Planting bulbs in the Fall is one of the greatest investments you can make for your future happiness. When early Spring weather is grey and miserable and being outside is the last thing on your mind, nothing beats looking out of your window to a fresh display of your favorite colors. Bulb selection is best in September and October, so take time now to gift your water-logged, weary Spring-self something special.
Crocuses start the show in February, followed by Dwarf Irises, Narcissus and Daffodils, and Fragrant and Grape Hyacinth, with Allium and Tulips arriving in April and May. Spring flowering bulbs don’t last forever, but that is the perfect reason to create something wonderful without the pressure to match your garden’s color or planting scheme.
Tips for Selecting Bulbs
When selecting bulbs, the best approach is to choose colors and characteristics that speak to your individual style. Longing for fragrant bouquets to grace your rooms next Spring? Lean heavily on Narcissus and Hyacinths. Looking for a way to energize grey days? Embrace coral, orange, and yellow Narcissus and Tulips. Ultimately, there is no better way to select your Spring bulbs than to fill your garden with the colors that you like best. Here are some helpful ways to think about color:
- Color palettes don’t have to tie into the rest of your landscape—go with your gut and select the colors and styles that most speak to you this season.
- Monochromatic schemes read as sophisticated and current, and one accent color can really elevate the whole planting.
- White is chic and timeless and has the added bonus of being the last color visible in the landscape, so you can enjoy the view longer than any other color.
- If you’re after vibrant drama, pick two colors close to each other on the color wheel for a fresh, energetic display.
- If you’re transitioning a color palette away from previously planted bulbs, don’t worry about planting the new bulbs close by or pulling out the old. As soon as the old colors emerge, pick them right away for a cheery bouquet to gift to a friend or neighbor!
Tips for Planting Bulbs
Bulbs emerge when trees are bare and the soil is still too cold to introduce fresh Spring color beyond the usual suspects of Pansies, Violas, and Primroses. Short of being planted under dense evergreens, shade/sun conditions do not matter much to a bulb, so the constraints that normally dictate where and how you introduce flowers into your garden are less important, making your options significantly broader—bulbs can be planted now into existing perennial borders, vacant spaces around trees, or layered into pots below winter annuals or soon-to-be dormant perennials.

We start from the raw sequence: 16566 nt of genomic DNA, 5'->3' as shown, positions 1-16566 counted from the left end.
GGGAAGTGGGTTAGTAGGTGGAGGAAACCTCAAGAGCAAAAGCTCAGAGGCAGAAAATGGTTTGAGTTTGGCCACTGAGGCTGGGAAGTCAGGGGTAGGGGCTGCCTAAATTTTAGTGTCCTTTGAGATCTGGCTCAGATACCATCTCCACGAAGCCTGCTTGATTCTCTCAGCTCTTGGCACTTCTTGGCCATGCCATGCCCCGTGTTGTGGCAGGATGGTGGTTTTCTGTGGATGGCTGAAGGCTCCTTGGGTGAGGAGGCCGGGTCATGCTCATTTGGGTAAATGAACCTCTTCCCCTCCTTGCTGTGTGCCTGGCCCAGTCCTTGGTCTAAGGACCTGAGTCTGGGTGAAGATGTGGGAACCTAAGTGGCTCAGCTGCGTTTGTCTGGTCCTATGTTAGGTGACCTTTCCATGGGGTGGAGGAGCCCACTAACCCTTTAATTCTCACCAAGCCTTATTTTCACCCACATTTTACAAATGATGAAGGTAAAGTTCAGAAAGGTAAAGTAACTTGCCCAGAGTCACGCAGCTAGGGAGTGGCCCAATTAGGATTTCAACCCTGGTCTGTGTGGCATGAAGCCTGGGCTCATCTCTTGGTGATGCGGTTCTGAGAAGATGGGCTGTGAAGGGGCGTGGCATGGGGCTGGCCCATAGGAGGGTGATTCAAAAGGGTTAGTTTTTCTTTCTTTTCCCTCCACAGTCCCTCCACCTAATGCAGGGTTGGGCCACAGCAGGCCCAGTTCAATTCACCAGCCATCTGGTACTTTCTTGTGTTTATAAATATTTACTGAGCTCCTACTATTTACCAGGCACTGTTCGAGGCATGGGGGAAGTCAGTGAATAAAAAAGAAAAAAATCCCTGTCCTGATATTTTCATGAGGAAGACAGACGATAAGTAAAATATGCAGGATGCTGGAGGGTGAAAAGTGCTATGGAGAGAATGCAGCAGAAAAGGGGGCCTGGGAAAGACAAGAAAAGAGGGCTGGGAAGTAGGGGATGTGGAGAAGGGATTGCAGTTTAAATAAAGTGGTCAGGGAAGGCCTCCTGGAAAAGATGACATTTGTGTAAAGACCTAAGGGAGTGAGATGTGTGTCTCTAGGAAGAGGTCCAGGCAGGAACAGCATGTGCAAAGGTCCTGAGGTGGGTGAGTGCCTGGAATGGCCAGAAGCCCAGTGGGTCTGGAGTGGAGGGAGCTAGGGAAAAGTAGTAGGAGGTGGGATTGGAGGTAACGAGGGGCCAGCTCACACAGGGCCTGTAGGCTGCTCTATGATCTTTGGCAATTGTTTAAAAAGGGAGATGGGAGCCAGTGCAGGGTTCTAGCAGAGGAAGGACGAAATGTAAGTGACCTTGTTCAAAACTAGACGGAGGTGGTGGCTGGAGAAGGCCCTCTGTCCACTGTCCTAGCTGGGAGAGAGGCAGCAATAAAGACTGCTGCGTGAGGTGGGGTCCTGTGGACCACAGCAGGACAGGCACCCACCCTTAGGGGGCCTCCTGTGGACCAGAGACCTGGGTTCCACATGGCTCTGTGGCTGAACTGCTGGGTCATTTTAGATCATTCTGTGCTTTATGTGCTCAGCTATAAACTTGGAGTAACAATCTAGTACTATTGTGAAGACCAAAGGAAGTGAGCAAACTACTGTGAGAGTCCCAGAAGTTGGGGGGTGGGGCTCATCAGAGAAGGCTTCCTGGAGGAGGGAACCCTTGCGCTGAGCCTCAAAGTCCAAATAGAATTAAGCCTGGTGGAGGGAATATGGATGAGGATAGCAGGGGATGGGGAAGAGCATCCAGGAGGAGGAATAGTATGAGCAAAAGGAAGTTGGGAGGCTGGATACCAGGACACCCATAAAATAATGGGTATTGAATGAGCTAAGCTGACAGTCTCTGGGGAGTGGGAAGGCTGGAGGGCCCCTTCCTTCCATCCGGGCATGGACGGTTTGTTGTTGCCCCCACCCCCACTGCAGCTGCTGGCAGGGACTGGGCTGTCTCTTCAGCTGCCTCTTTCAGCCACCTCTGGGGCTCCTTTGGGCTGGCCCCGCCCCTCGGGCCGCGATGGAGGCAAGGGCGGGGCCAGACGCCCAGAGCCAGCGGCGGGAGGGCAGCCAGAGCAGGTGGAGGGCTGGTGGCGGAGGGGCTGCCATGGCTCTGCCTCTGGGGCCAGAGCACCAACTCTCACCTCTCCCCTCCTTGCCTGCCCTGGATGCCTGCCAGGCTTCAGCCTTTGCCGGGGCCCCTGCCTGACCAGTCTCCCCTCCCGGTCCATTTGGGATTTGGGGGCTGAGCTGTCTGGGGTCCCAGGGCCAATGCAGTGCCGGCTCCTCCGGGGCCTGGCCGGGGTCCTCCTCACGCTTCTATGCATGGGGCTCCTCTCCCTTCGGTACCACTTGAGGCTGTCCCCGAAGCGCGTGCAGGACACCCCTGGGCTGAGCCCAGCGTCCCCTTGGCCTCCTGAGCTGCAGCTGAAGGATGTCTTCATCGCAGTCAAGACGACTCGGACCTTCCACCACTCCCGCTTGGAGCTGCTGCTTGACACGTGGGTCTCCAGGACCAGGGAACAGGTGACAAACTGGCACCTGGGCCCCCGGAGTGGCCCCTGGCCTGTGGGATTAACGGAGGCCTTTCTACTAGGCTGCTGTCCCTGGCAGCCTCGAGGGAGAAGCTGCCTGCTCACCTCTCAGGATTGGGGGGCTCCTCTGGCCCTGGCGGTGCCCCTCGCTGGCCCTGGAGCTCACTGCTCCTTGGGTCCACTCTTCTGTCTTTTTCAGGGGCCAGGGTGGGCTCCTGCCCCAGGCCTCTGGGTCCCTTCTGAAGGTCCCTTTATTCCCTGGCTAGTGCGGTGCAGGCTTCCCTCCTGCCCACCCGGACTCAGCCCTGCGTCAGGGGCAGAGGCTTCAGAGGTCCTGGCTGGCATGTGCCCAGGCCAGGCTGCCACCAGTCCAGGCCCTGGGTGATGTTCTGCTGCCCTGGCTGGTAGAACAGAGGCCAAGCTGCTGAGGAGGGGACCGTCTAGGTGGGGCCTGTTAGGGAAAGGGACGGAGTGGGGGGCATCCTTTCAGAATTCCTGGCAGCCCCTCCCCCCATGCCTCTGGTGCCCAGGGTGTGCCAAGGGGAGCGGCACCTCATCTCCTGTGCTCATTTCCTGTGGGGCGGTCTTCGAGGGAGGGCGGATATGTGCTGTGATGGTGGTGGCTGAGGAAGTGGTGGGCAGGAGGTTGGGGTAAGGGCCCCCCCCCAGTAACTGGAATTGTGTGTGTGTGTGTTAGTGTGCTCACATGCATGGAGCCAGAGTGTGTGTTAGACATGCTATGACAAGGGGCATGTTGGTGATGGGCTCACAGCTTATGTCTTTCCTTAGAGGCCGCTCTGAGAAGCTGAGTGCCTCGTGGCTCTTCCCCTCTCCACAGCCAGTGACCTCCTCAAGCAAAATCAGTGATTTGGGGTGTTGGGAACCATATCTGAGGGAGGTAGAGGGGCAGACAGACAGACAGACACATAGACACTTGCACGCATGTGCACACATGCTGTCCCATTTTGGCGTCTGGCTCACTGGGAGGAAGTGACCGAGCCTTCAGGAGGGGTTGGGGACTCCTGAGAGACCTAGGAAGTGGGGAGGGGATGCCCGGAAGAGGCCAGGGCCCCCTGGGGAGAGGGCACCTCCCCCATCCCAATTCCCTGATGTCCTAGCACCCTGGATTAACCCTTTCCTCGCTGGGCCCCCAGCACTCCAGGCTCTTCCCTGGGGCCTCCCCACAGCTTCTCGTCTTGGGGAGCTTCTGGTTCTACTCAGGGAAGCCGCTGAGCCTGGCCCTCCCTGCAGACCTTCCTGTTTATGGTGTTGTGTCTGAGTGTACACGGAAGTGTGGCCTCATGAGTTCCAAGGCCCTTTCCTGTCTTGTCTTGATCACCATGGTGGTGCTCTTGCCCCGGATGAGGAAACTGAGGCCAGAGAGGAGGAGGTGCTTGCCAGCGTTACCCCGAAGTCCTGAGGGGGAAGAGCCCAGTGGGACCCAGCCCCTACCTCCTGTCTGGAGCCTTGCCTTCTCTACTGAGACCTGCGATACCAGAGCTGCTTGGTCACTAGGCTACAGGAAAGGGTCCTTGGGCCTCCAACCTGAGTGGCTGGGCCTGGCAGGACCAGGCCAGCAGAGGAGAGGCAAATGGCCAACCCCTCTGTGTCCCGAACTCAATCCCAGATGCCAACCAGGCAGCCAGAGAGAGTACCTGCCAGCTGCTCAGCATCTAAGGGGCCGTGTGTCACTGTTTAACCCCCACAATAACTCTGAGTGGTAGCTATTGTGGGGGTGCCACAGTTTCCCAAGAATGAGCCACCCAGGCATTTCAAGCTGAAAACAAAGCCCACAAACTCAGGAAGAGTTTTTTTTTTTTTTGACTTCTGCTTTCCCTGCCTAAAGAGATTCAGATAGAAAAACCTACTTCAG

- While it’s usually best practice to follow planting depths on packages, bulbs will pull themselves deeper down into the soil via their contractile roots, so work them in as deep as you can for now and let nature do the rest.
- Amend the soil with bone meal when planting—the phosphorous in the bone meal will ensure extra strong stems so the blooms don’t take a nose dive in the rains.
- Planting in pots allows for high-impact display that you can bring front and center when it’s at its best. By planting multiple types of bulbs in layers, you can extend the display over several months. When the bulbs go over, plant fresh summer annuals or winter-dormant perennials over the top and leave the bottom layers intact.
- When planting bulbs into existing beds of summer flowers, there is nothing wrong with using a hori hori knife to shoehorn plants into tight spaces. Bulbs play well with others, so plant them right next to perennials that take a long time to emerge like Agastache, Echinacea, and Hostas.
- To create a mass planting, select a portion of a bed that is otherwise blank and quiet, dig a trough, and lay the bulbs in so they are close but not touching.
- Plant bulbs in your lawn! Crocus will come up and finish before the first mowing and bring an unexpected whimsy to a normal lawn. You can also plant Crocuses or early species Tulips to soften the edges of a foot path or entryway.
- For a natural look, toss and roll bulbs with a similar color scheme and staggered bloom times into place before planting. The random pattern will be organic and beautiful, come Spring.
Fall bulbs come in a multitude of shapes, styles, and colors and bring unparalleled life into the early garden. Whether you prefer sophisticated, muted tones, or are looking for ways to electrify your pots, our garden centers are well-stocked with the highest quality bulbs to set you up for success next Spring.